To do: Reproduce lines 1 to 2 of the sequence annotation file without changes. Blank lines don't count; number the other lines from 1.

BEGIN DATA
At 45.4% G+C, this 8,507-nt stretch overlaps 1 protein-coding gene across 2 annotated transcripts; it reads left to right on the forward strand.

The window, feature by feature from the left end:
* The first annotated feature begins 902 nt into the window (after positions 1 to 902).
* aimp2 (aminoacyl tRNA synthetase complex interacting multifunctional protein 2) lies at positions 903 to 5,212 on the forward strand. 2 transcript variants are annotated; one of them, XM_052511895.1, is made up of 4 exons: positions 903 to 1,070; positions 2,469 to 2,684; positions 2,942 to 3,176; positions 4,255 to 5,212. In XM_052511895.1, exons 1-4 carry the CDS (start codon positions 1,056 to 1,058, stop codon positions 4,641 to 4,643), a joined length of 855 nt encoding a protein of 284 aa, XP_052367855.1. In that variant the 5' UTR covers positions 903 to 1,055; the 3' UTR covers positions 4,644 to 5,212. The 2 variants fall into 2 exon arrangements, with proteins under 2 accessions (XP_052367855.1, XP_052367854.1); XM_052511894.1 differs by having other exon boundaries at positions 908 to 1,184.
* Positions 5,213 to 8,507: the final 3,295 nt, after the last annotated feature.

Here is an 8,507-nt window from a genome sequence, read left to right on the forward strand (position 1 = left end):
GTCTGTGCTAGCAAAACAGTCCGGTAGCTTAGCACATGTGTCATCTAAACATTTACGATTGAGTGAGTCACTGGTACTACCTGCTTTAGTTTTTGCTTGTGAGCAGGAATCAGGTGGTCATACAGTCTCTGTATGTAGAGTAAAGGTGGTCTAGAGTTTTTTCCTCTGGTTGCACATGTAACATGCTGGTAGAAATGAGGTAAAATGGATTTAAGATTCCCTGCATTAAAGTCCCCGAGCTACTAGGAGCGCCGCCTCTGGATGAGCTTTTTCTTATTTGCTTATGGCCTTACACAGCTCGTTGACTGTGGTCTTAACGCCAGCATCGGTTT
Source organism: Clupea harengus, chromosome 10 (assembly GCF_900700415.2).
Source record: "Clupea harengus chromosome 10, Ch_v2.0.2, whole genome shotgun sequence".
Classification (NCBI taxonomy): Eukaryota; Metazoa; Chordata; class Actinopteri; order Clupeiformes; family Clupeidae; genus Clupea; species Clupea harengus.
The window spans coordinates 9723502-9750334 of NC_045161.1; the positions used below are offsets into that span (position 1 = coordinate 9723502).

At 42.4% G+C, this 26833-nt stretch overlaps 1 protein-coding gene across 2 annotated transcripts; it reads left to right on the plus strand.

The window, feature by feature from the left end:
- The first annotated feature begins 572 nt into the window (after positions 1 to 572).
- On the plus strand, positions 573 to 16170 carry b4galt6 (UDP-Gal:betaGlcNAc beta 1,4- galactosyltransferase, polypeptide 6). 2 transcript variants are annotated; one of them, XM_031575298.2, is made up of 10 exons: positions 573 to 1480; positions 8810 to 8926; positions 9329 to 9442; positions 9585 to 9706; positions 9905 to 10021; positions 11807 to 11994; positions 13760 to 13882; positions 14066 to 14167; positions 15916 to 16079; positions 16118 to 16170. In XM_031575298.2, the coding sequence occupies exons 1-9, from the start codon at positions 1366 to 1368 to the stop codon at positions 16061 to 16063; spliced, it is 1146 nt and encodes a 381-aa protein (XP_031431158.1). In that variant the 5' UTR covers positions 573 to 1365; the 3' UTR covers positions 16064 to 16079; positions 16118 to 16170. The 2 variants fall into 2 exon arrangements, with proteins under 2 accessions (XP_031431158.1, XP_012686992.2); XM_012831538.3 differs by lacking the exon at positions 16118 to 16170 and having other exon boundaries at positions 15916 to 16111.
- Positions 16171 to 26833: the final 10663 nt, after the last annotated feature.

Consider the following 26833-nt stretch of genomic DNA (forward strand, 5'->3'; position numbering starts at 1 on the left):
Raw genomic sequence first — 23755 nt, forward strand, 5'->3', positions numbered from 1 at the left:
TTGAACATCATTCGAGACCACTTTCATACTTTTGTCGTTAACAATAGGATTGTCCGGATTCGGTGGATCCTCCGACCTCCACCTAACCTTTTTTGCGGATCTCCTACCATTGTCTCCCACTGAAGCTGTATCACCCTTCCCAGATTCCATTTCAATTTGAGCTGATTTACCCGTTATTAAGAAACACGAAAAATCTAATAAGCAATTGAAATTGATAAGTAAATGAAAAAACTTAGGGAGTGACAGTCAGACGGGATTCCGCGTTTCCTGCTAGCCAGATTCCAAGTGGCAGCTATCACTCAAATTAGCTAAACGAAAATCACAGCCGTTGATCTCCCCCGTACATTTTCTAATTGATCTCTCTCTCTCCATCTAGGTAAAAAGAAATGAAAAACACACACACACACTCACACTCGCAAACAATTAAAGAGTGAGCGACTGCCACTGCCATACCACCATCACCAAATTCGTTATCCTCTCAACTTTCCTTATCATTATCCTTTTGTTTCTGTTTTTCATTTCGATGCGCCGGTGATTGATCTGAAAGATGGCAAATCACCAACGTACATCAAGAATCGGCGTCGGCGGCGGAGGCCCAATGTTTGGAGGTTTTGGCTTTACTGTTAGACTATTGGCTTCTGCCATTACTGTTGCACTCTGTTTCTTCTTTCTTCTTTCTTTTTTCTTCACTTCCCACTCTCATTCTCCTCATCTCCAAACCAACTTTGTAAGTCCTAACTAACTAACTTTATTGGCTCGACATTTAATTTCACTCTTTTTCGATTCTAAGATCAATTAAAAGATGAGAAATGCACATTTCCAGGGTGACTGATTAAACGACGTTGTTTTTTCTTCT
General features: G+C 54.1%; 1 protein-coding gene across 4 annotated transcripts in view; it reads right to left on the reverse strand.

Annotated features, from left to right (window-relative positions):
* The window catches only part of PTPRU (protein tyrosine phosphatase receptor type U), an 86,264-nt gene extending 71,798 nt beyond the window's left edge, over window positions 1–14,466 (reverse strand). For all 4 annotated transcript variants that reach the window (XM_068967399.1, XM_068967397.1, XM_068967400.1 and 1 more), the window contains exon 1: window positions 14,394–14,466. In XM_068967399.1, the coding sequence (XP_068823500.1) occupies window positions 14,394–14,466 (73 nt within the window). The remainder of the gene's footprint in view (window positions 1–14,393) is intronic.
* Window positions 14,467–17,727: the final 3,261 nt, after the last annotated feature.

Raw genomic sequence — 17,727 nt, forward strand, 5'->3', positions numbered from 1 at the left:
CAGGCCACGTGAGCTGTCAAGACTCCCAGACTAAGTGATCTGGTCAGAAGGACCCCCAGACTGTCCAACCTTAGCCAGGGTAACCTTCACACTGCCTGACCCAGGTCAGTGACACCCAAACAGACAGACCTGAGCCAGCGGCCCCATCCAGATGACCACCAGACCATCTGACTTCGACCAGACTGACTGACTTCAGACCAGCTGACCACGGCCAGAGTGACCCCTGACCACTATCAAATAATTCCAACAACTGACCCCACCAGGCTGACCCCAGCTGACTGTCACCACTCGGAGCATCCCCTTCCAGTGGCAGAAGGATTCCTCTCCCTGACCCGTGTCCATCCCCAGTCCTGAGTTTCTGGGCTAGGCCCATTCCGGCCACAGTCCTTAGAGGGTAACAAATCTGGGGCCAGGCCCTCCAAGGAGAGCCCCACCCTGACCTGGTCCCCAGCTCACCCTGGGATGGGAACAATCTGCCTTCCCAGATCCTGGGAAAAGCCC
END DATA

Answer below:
At 45.4% G+C, this 8,507-nt stretch overlaps 1 protein-coding gene across 2 annotated transcripts; it reads left to right on the forward strand.

The window, feature by feature from the left end: